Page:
Speculation Builds On McCain's, Obama's VP Picks
MELISSA BLOCK, Host:
From NPR News, this is ALL THINGS CONSIDERED. I'm Melissa Block.
MICHELE NORRIS, Host:
And I'm Michele Norris. We begin this hour with presidential politics, or more specifically, vice-presidential politics. Speculation about the veep stakes has reached a fever pitch in Washington.
BLOCK: Conventional wisdom holds that presidential candidates should look for someone to counterbalance their perceived weaknesses, popularity in a key region of the country, expertise in a specific policy arena, age or charisma.
Both candidates have said their most important criterion is finding someone who shares their vision for leadership.
NORRIS: Our national political correspondent, Mara Liasson, has been following the veep selection process and she joins me now here in the studio. Mara, there are reports that both campaigns now have short lists of candidates. What do we know?
MARA LIASSON: Well, to the extent that these lists are very short, on Obama's side I would say there's Tim Kaine, the governor of Virginia; there's Evan Bayh, senator from Indiana; and there's Joe Biden, senator from Delaware.
On the McCain side, I would say the short list is Mitt Romney, obviously former governor of Massachusetts; Tim Pawlenty, governor of Minnesota; and then Bobby Jindal, governor of Louisiana; and Tom Ridge, who - former governor of Pennsylvania, great friend of John McCain's.
NORRIS: Now on the Democratic side, one name I didn't hear you mention, Hillary Clinton.
LIASSON: Hillary Clinton, I think, has never been on the short list, and shortly after Obama wrapped up the primaries, he sent a message anonymously, through his aides, to the Wall Street Journal, that she was unlikely to be picked because it was simply too difficult to imagine how they would incorporate Bill Clinton into the campaign. He would have to do all sorts of disclosures that he wasn't willing to do. I think that Senator Clinton understands that she is not going to be the choice.
NORRIS: Mara, what does each of these candidates need to balance their ticket? And let's begin with John McCain.
LIASSON: There are two models here. I would say one is the George W. Bush/Dick Cheney model: Pick someone who shores up your weaknesses. The other is the Bill Clinton model: pick someone, Al Gore, who reinforces your message - new, young, different.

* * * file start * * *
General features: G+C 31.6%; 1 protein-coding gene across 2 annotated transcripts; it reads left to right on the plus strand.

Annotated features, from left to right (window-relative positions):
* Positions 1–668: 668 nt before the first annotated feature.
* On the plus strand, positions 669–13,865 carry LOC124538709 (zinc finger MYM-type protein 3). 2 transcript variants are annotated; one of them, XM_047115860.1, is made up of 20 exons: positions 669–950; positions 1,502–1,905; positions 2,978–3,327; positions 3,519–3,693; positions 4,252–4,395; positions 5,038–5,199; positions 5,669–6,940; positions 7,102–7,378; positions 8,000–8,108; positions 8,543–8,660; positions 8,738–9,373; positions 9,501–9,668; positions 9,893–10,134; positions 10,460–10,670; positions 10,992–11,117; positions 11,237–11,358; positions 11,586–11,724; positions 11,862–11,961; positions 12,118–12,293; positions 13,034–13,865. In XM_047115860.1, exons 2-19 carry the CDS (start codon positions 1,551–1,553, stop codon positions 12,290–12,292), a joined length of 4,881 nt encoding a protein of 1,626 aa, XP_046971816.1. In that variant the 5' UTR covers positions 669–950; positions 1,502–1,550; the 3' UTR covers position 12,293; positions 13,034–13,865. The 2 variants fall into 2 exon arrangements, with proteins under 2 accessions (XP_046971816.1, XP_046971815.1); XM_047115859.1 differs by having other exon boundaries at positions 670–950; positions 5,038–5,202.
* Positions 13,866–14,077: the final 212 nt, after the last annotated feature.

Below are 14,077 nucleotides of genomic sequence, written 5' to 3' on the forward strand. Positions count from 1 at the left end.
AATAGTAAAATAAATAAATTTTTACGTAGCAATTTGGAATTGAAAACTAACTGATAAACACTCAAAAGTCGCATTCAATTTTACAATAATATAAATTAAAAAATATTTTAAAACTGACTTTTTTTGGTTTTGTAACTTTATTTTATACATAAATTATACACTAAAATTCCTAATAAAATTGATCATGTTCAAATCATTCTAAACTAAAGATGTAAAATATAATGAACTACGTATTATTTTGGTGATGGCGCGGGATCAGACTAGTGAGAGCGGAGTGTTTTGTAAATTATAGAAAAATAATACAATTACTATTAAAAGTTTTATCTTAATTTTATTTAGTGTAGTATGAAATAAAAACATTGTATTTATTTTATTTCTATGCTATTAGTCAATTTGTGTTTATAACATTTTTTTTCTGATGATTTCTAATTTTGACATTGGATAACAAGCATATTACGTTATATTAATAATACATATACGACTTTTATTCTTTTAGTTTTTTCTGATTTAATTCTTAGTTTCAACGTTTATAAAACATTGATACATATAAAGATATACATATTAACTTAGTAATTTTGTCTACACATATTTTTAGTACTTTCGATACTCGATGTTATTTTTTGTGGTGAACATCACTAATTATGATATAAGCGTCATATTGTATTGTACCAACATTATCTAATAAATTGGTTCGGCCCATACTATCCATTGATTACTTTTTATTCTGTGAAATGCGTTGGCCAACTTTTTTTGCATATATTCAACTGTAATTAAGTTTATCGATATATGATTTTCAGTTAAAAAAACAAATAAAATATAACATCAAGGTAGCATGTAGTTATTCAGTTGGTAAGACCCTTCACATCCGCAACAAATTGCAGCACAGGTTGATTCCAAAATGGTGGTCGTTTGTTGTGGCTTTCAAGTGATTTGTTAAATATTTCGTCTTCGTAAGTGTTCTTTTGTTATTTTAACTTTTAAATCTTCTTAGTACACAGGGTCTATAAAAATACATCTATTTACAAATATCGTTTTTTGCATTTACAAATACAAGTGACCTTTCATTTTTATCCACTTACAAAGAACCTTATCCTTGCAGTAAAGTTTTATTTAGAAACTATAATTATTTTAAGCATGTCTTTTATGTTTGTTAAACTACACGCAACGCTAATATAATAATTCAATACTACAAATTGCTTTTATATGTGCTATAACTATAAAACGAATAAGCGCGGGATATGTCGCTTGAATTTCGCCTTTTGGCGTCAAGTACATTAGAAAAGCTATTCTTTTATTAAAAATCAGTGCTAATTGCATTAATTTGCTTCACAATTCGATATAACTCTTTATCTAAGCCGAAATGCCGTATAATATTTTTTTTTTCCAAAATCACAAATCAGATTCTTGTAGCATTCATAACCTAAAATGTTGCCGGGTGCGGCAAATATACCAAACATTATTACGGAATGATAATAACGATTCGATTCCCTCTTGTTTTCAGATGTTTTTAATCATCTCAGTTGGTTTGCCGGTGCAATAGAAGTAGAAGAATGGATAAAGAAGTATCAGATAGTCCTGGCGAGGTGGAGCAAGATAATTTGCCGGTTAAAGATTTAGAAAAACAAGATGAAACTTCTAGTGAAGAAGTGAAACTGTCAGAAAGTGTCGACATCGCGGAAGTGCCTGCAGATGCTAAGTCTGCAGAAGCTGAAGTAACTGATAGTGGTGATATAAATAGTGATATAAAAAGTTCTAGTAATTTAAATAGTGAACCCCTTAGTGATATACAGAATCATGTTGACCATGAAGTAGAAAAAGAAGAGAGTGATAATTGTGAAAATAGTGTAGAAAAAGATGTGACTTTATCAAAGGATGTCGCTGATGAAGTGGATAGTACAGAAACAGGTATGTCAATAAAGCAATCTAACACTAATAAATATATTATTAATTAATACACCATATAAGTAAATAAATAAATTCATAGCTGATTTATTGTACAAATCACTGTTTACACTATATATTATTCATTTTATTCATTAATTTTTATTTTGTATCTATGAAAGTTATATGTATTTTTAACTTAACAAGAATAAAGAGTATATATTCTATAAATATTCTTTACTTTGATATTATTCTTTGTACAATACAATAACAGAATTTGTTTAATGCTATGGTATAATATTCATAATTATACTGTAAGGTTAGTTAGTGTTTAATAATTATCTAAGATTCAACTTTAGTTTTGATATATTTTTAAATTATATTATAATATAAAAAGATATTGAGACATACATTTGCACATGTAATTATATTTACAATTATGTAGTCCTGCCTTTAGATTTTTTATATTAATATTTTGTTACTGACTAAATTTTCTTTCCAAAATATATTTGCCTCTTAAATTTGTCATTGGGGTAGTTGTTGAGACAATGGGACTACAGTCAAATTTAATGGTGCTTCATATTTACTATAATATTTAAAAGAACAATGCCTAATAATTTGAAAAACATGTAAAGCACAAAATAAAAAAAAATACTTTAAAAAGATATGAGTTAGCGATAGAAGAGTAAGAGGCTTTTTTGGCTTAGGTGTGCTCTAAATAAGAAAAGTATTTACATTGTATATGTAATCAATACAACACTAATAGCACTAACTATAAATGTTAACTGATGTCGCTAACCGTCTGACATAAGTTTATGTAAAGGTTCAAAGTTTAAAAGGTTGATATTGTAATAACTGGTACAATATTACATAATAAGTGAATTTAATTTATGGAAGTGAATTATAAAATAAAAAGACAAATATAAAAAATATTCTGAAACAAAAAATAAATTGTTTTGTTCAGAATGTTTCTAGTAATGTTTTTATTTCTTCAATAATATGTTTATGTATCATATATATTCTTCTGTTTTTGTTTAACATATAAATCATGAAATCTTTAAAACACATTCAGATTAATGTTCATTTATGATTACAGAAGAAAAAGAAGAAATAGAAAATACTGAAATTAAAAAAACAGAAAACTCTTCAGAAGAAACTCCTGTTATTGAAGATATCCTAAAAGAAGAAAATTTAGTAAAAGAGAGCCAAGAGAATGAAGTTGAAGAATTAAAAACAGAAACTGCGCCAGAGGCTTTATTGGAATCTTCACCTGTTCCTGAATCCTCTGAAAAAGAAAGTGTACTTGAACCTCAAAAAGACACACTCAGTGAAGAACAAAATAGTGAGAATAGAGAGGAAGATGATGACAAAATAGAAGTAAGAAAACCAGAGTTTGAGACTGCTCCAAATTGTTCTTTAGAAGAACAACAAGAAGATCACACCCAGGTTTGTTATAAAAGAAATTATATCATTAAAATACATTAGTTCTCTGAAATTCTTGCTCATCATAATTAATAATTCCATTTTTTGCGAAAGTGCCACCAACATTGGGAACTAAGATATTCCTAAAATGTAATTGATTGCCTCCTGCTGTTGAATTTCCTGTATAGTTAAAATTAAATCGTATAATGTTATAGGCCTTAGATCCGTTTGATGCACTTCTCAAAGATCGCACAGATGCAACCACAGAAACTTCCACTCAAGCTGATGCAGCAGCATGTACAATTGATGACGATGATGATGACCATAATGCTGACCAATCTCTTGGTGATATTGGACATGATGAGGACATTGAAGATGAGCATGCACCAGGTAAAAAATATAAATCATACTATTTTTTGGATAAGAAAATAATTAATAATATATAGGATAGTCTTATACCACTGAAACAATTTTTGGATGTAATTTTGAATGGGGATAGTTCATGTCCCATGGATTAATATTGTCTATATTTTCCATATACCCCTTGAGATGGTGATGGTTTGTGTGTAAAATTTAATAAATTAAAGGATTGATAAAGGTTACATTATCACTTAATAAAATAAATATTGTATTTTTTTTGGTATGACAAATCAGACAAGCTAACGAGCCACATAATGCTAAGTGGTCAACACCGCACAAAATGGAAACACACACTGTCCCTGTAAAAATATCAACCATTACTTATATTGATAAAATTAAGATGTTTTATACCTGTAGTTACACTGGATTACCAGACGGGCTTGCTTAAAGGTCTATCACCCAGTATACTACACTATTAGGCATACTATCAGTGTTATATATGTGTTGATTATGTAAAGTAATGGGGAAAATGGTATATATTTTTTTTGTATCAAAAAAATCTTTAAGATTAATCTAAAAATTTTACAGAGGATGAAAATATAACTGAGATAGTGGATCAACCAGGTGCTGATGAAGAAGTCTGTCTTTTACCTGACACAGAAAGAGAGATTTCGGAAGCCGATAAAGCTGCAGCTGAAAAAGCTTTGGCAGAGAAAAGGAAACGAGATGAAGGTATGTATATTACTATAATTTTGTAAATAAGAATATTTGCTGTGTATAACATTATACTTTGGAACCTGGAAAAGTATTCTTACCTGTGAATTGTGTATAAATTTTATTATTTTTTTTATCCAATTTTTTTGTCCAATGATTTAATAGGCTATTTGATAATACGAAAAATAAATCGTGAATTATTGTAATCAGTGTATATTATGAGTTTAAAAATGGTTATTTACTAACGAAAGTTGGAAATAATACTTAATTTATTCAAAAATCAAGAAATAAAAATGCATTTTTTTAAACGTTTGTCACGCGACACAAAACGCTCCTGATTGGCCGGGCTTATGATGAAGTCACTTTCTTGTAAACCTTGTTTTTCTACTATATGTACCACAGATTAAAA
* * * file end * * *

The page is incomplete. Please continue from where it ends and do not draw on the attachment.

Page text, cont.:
I think for McCain, the George W. Bush/Dick Cheney model is picking Mitt Romney. He has experience in business. He's an executive. Those are things that McCain doesn't have.
NORRIS: Strong in Michigan.
LIASSON: Strong in Michigan. You could say the Bill Clinton/Al Gore model for McCain is somebody who reinforces his message that he is a reform Republican, maybe a Tim Pawlenty. He's a reform Republican governor of Minnesota, or Bobby Jindal - new, different, young, Republican reformer in Louisiana.
NORRIS: And Barack Obama - now, what does he need to balance his ticket?
LIASSON: Well, I think if you look in terms of the traditional model, George W. Bush/Dick Cheney, he needs someone with foreign policy experience, maybe executive experience. That would lead you to a Joe Biden or a Sam Nunn. If you want to reinforce your message, you get to Tim Kaine. He's new, he's outside Washington, he has the value also of being the governor of Virginia, which lo and behold is actually a battleground state this year.
NORRIS: What's at stake?
LIASSON: A lot. This is the very first presidential-level decision that either of them will make. Choosing a vice president sends a huge message. The vice-presidential candidate himself might not actually do anything for you electorally, but your choice of him is a big deal and sends a very important message. And you know, there's a cliche about this - they can only hurt you, they can't really help you very much. What you want to do first is do no harm. You want to avoid somebody like a Geraldine Ferraro, who's going to blow up in your face because you didn't vet her well enough, or Dan Quayle, who also wasn't vetted well enough. So you want to vet them very well, and then, of course, you want to think about when to make the announcement.
NORRIS: And my last question: timing.
LIASSON: Well, timing is pretty interesting. The signals I'm getting from the McCain campaign is they would like to announce it at a time when they step on a big news story of Barack Obama's, which might be the Friday after he gives that big rally-style speech in Denver at INVESCO Field. For Obama, I think really has a kind of open field between now and the week before his convention in Denver, although if he wants to go on a vacation with his family and leave his vice president to do the campaigning, maybe he wants a good week with him, whoever it may be, on the trail before he does that. So all these things are factored in.
NORRIS: Thank you, Mara.
LIASSON: Thank you, Michele.
NORRIS: That's NPR's national political correspondent, Mara Liasson.
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